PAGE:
Seasoned bass anglers know lily pads and largemouth are a match made in fishing heaven. This simple stem-and-oval canopy offers bass a variety of attractions: forage, shade, comfort, and an ambush point.
But, how the heck do you fish these large expanses of greenery?
Lily pads can be found in most waterbodies across Ontario, in many places covering shallow areas as far as the eye can see. Separating productive beds from undesirables is the key to their bass.
Finding healthy green pads is first on the agenda. These oxygen-rich plants attract and more readily hold baitfish, providing bass free entry to a virtual underwater cafeteria. Steer clear of dead and decaying lilies, as bas turn up their noses at these uninviting spots.
Water depth is another prime consideration. The rule of thumb is, the deeper the water, the more attractive the pads will be to bass. One to three feet of water beneath the foliage seems to be optimum. You might locate bass lurking under pads in less than a foot of water, but not as frequently as you can in deeper water.
Largemouth prefer pad beds that have lead-in cover, be it weeds or brush. It allows them to travel in relative safety and concealment to and from other areas. Bass prefer to spend the least amount of time possible being a vulnerable target on open water.
In order to be at the top of the attraction scale, the pad bed should also have a variety of cover and structure, such as sand, wood, slop, and other weeds. Throw in deep-water access points that fish can use as escape routes. The more variables you uncover when out scouting, the greater the chance for pad-bed success.
One last thing I concentrate on is isolated pad beds. They conceal large loner fish. Top bets include small clusters of pads away from main beds, and solitary beds located on barren shorelines.
The first plan of attack once you’ve located a productive-looking pad is how to approach it. Quietness is key in these shallow spots, so use an electric motor or a push pole for a stealthy presentation. Set your motor on low and keep noise to a bare minimum. Never rush directly up to a pad bed, as you could be missing out on fish roaming adjacent areas.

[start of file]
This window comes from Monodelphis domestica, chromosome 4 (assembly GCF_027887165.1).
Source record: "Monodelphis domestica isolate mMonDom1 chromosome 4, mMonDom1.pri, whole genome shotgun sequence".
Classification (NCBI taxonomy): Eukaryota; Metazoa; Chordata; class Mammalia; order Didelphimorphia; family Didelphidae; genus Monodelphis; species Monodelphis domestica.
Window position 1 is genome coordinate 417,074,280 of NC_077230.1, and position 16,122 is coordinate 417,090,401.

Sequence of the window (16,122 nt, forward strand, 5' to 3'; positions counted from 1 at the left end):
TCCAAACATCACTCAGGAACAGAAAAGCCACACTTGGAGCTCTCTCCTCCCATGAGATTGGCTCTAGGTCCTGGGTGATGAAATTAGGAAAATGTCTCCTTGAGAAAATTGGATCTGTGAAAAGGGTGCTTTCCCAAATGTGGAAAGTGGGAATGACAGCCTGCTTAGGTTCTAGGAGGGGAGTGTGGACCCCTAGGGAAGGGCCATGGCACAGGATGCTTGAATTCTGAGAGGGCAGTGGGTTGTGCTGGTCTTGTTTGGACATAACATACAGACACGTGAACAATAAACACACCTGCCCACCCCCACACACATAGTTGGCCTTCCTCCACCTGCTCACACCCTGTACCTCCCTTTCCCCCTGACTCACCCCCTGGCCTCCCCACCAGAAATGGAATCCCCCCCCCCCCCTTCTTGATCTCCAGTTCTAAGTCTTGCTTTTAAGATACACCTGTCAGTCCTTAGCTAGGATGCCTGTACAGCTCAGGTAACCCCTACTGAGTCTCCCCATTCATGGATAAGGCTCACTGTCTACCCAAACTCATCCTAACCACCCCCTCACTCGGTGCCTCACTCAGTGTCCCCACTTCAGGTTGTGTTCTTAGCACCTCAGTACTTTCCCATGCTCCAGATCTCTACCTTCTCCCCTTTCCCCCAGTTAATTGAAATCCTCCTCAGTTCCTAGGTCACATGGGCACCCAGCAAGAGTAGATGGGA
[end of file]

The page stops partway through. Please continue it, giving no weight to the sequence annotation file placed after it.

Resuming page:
Another good go-slow approach is to use a float tube and flippers. It takes some time to get comfortable with this system, but it can be a lot of fun on a warm summer afternoon. And, where there’s a hard-packed bottom and the water is summer warm, a pair of running shoes to protect your feet can provide all the mobility you’ll need in one to three-foot depths.
Throwing a variety of lures, including spinnerbaits and top-waters, around the outer edge of pads can mean an extra fish or two for the diligent angler. Top choices include buzzbaits, Zara Spooks, soft-plastic jerkbaits, and willowleaf spinnerbaits. Concentrate on a 25-foot radius surrounding the pad patch and work your bait right up to the edge.
Once you’ve combed the outer ring, gird for battle in the core of the bed. I start with surface baits that attract curious hidden largemouth and provide visual thrills for the angler. The main factor is choosing a weedless presentation. My favourite lure has predominantly been the Heddon Moss Boss, although the Scum Frog, Rat, and other weedless baits all do the trick.
Concentrate on dragging your lure slowly and methodically across the canopy. Pausing briefly over openings can elicit thunderous strikes, as can a do-nothing approach followed by a sudden movement. Work every nook and cranny of the lilies, as largemouth could be hiding anywhere throughout the maze of stems and leaves.
Tossing a top-water lure first allows active fish to take a swipe at your presentation, working to your advantage, even if you miss the fish. If you hook it, the only concern is getting it to the boat. Keep the largemouth’s head on the surface and hoist it over and across the top of the pads. Game over. However, if you give an inch and the fish digs in, you might be left cursing all the way to the next patch of pads.
If you miss a striking fish on a top-water bait, you still might come out on top. Even though you failed to hook the show-off bass, it did commit the cardinal sin of giving away its location. Knowing that a hot fish is lurking under the pads leaves one avenue for success, a tried-and-true follow-up presentation.
Common baits to throw at surface boils or strikes are Texas-rigged worms, lizards, and craws, as well as a jig n’ pig. Toss one of these offerings to the precise spot of the surface swirl, and nine times out of ten that fish will take the bait instantly. These lures are also dynamite for negative-moos bass, especially on days when you can’t buy a bite on top.
When dealing with lily pads, stout tackle and equipment os the way to go. A flipping stick with sufficient backbone, coupled with at least 25-pound-test mono, is a mainstay in my boat.
Justin Hoffman is an outdoor writer, photographer, and YouTuber based in the Ottawa area.
You can find his trove of trail camera compilations and nature videos here.
Originally published in the July 2003 issue of Ontario OUT of DOORS magazine.